The other possible problem is of course over-heating the eggs. This could happen either before or after the pie goes in the oven. Many recipes I’ve seen (including my own) call for adding eggs to other filling components that have been pre-cooked. If these other components are over 140 degrees when they’re combined with the eggs they’ll start cooking the egg white proteins, the ones that are primarily responsible for thickening the filling. Which means it’s possible for egg whites to be curdled before they even go into the pie shell. Of course they can also curdle while they’re in the pie shell during baking, which is why a low oven is so important.

That’s the extent of my thoughts on the issue. If anyone else has any ideas, please weigh in.

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Making Pecan Pie

Thanks to some terrific reader input I made the best pecan pie of my life yesterday. It’s the little tweaks to the recipe that really make the difference. The devastating effects of this pie were on display this morning when Mrs. Pastry’s badly shaken colleague brought the empty plate to her office. I only gave him the finished pie (minus the above piece) last evening. Evidently he set it down in front of his in-laws and something of a frenzy ensued. I don’t have full details because he was speaking rapidly and in Spanish, but it was something to the effect of: there was pie…on the ceiling…on the walls…on the windows…my God…it was horrible!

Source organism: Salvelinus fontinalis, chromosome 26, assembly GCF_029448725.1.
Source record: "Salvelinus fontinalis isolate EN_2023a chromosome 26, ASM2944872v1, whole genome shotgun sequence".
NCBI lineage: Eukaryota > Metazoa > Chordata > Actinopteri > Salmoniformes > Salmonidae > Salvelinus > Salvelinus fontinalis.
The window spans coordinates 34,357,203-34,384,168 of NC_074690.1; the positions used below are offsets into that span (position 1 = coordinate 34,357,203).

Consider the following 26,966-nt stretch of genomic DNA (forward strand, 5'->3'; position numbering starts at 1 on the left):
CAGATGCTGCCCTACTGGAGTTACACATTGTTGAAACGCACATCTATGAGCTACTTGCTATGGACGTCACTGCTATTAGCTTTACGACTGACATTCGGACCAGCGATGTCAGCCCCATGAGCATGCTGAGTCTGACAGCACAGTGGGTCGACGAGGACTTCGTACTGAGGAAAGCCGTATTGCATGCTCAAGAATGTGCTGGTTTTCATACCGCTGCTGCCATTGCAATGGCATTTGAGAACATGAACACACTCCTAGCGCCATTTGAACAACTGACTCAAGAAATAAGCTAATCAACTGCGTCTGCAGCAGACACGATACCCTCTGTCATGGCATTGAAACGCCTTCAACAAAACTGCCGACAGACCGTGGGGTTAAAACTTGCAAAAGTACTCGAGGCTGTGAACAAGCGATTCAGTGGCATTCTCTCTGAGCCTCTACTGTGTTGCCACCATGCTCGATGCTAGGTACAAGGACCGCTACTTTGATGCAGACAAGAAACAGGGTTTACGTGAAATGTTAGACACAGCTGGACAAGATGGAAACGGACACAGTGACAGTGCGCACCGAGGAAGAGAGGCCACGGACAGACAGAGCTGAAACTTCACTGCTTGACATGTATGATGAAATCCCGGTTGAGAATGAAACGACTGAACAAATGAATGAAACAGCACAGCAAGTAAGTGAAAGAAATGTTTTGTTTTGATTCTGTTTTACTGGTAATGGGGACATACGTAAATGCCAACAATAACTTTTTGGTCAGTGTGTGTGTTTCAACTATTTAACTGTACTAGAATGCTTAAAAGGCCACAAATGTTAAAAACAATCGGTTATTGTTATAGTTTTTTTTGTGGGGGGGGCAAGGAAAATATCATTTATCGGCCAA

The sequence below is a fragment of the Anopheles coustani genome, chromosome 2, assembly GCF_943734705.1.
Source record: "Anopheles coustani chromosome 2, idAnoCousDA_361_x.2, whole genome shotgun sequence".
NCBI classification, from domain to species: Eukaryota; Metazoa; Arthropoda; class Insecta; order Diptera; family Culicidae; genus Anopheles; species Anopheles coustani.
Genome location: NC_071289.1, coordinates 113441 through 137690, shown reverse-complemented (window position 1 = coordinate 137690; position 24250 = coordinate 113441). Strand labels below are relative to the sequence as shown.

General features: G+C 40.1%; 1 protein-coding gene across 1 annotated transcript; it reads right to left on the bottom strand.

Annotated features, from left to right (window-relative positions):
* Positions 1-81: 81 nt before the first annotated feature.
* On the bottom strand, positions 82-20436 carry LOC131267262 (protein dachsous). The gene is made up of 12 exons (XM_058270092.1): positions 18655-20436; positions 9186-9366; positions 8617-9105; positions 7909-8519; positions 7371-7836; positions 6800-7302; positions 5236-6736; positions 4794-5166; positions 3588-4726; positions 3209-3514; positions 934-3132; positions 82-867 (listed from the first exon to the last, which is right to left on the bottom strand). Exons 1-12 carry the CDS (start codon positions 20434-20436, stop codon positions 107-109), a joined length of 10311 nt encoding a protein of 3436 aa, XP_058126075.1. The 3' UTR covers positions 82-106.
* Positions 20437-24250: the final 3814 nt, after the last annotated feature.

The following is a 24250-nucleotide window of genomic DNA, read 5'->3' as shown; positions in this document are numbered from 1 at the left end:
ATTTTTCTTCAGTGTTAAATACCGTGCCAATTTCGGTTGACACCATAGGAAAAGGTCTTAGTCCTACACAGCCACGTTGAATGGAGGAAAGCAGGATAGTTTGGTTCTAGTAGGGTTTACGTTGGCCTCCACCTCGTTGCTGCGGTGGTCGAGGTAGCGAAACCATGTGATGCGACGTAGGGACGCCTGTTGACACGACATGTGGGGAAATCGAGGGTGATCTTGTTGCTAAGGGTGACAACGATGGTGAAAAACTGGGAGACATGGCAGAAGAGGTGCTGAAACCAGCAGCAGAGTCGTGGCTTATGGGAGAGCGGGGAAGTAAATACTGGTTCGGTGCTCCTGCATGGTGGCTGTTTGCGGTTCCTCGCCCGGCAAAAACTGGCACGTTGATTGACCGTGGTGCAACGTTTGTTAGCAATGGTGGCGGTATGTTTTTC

So…prepare this pie at your own risk. Begin by assembling your ingredients. First, toast the nuts. Preheat your oven to 375 degrees Fahrenheit and spread them out on a sheet pan. About 7 minutes of toasting for pieces like these is perfect. I’d go closer to 9 for whole pecan halves.

While those cool make the filling. Swizzle the eggs in a bowl.

Stir in the corn syrup…

…and the vanilla. Stir with a fork, don’t whisk them, since you don’t want to create a foam which will give you an overly thick crust on the finished pie when the rubble rise to the top.

Next melt the butter in a small sauce pan over medium heat.

Add the brown sugar…

…and stir briefly until the sugar melts.

Turn the burner down to low and add the egg mixture…

…followed by the vinegar.

Stir it all together gently.

Slowly heat the filling it to 130 degrees Fahrenheit, stirring more or less constantly.

Add the toasted nuts. They’ll cool the filling, so give the pan another shot of gentle heat while the crust finishes it pre-bake.

Take the crust out of the oven and immediately turn the heat down to 275. Pour the warm filling into the pre-baked shell.

Apply a pie shield and put the pie in the oven.

Bake it about 50 minutes until it no longer sloshes when you jostle the pie plate, but jiggles. Check it after 35 minutes to see how it’s coming. If the crust is too blonde at that point you can remove the pie shield so it has a chance to color.

Let it cool about 4 hours until it’s completely set. Serve!

Any syrup in there? Nope! When you want to prevent a custard from breaking, low heat does it every time.

You can do a crimped crust too if you like!